Age Scotland’s Head of Policy Adam Stachura, writes on how access to cash and personal banking must not leave people behind and adapt to become much more age-friendly.

You may wonder what all the fuss is about when it comes to a cashless society. Perhaps your purse or wallet only holds a handful of cards and some receipts. Maybe an emergency tenner lurks within.

But imagine how you would feel being charged 20% to access that same ten pound note. If you are anything like me then you might be pretty angry. Sadly, that is the reality for many older people across Scotland on low and fixed incomes whose only convenient option for withdrawing cash is from a fee charging machine. This is all too common in areas of deprivation and rural Scotland. For some it is the difference between eating for 4 days or 5.

The pace of banking change in Scotland and across the UK has been staggering with a concerted push towards digital, cashless and app based personal finances. The result has meant that, on large, the trend has been away from cash as those who are willing, able and technically savvy embrace this.

But for the 170,000 pensioners in Scotland living in poverty, the many thousands more just above this threshold, the half million over 60s who do not use the internet, those with disabilities or have a cognitive impairment it is not that easy.

If you are over the age of 75, you are much more likely to be targeted for scams, so it’s important that the option for a face-to-face conversation about their finances is available. Indeed, banks should be future proofing their facilities such as branches and cash machines ensuring they’re age and dementia friendly in order to not alienate our ageing population.

There are significant parts of Scotland where cash is king. Not least in the rural economy where the only option for people to withdraw cash is through a fee charging cash machine. There have also been well documented examples of free cash machines in the Highlands, where it is the last machine in town, running dry during the peak tourist season.

Poor mobility and a lack of public transport can make it even harder for older people. Many are left with no choice but to pay extortionate fees of up to £2.99 for pay-to-use cash machines. This will have the biggest impact on those who can least afford it and don’t have the option of driving to the nearest free machine.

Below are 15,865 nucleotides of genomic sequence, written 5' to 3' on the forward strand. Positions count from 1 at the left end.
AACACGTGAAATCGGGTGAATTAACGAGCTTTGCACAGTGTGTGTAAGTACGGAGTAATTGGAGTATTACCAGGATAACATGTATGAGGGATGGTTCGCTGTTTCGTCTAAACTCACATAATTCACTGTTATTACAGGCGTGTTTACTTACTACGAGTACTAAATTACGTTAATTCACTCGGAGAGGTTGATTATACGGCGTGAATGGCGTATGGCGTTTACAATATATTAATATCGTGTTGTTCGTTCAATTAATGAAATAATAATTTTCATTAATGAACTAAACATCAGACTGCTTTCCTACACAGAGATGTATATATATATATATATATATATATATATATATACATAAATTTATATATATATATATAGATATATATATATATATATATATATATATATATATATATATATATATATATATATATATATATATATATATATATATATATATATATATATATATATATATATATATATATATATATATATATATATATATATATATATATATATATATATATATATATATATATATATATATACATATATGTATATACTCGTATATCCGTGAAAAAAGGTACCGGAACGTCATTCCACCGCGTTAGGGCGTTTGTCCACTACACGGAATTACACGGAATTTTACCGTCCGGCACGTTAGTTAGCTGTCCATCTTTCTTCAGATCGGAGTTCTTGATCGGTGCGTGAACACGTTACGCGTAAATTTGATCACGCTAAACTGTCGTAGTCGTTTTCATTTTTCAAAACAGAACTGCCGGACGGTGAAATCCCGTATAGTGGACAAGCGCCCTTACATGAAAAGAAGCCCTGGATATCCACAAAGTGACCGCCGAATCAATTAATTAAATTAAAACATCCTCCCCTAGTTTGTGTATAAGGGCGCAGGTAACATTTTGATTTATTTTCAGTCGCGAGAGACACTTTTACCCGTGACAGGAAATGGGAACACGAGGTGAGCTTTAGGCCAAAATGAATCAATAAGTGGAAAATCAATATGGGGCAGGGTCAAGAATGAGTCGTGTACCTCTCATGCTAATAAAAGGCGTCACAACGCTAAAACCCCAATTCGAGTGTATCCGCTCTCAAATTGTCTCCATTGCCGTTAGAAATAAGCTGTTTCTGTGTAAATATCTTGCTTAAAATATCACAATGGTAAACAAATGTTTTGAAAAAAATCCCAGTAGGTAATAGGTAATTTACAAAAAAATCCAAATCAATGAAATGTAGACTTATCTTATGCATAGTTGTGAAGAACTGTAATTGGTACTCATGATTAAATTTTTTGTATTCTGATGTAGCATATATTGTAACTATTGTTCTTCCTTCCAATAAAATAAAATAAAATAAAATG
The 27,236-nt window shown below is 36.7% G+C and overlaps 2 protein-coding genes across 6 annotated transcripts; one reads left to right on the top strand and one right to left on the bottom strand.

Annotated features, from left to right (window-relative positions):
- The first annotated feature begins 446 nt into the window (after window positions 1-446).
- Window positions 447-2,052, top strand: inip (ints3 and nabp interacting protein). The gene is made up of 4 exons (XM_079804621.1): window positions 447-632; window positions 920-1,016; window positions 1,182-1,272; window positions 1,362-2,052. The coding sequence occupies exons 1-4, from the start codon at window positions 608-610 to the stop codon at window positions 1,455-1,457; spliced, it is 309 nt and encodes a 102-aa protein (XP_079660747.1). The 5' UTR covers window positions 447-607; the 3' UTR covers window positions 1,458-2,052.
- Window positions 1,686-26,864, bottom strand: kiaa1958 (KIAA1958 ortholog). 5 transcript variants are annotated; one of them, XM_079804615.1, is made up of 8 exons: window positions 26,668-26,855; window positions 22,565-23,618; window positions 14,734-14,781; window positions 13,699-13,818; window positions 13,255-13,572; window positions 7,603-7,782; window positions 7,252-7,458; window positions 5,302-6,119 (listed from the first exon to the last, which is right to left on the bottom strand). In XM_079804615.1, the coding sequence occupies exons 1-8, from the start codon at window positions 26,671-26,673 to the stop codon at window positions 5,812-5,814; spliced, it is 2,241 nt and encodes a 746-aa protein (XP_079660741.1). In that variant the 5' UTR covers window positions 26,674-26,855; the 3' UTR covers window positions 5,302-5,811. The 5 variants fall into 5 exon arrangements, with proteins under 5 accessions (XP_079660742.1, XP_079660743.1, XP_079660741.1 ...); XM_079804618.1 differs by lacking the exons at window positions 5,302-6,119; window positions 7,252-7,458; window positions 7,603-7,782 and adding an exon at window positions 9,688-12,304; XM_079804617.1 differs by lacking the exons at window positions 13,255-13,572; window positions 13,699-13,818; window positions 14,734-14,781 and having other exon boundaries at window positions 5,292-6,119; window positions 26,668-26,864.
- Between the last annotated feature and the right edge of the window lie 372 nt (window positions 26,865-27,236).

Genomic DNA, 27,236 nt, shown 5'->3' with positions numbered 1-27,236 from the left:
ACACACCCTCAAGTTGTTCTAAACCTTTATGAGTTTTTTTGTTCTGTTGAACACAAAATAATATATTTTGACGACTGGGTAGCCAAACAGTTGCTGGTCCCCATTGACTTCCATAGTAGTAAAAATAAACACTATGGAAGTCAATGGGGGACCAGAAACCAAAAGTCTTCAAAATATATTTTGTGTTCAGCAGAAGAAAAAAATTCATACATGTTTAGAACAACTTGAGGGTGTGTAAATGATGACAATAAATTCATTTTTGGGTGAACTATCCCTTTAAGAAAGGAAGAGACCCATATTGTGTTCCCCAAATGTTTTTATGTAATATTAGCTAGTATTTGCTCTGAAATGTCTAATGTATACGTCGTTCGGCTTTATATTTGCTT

With the equivalent of 35 free to use cash machines disappearing from Scottish communities each month it can feel that we are being bounced into accepting the switch away from cash.

But it is not just cash machine access which is vanishing. Bank branches have been closing at alarming rate throughout Scotland despite repeated complaints from customers, politicians, and organisations such as Age Scotland. For context, we’re talking about nearly 10,000 branches being closed across the UK over the last 25 years. In Scotland, there are now a third fewer bank branches in our communities than there were in 2010.

READ MORE: Poorest Scots hit hardest by cash machine exodus as more than one a day is axed

A caller to Age Scotland’s freephone helpline, which provides information, friendship, and advice, told us that after forgetting her account password, a telephone advisor told her she would have to “pop in” to her nearest branch. The only problem was that she lived in rural Perthshire and the closest one involved a journey of almost two hours on two different buses!

Bank closures coupled with the removal of free to use cash machines will see older people’s choice severely limited as to how they choose to manage their finances. We know that many older people, particularly those on low and fixed incomes prefer to use cash as a means of effective budgeting. Restricting their ability to access cash, not to mention free access, is having a negative impact on their day to day lives.

There are towns in Scotland where there are no banks whatsoever. Lochgelly in Fife is one. Dornoch in the Highlands another. It is likely that this will keep happening, creating banking deserts unless action is taken.

This is why, just last month, Age Scotland joined calls from the House of Commons’ Scottish Affairs Committee and others to seek a commitment from banks that they will not close the last bank in town. If that is not forthcoming then the option of legislation to stop them doing so could become a very real prospect.

One solution to prevent these banking deserts could very well be an idea Age Scotland, and some politicians, have been promoting. Joint bank branches, or a shared banking hub, would see banks sharing a physical space to keep a high street or community presence. This would mean that people can interact with staff face-to-face, discuss their banking needs and find out more about improving their financial health.

The idea of Shared Banking Hubs in smaller communities where there is less footfall is gaining support from older people and politicians. Most recently the UK Parliament’s Treasury Committee recommended that shared Bank Branch facilities should be considered in their inquiry on Consumers’ access to financial services.

We have also had discussions with one bank who are interested in the idea, but it still requires others to join in and trial this.

We are not against the proliferation of convenient digital banking options. It works brilliantly for many older people who have access to technology and choose to do so, but we cannot just brush aside the needs of those it does not suit.

It’s not progress when the poorest and most vulnerable are left behind, which is exactly what is happening and why organisations like Age Scotland will campaign relentlessly to ensure that no one is financially excluded.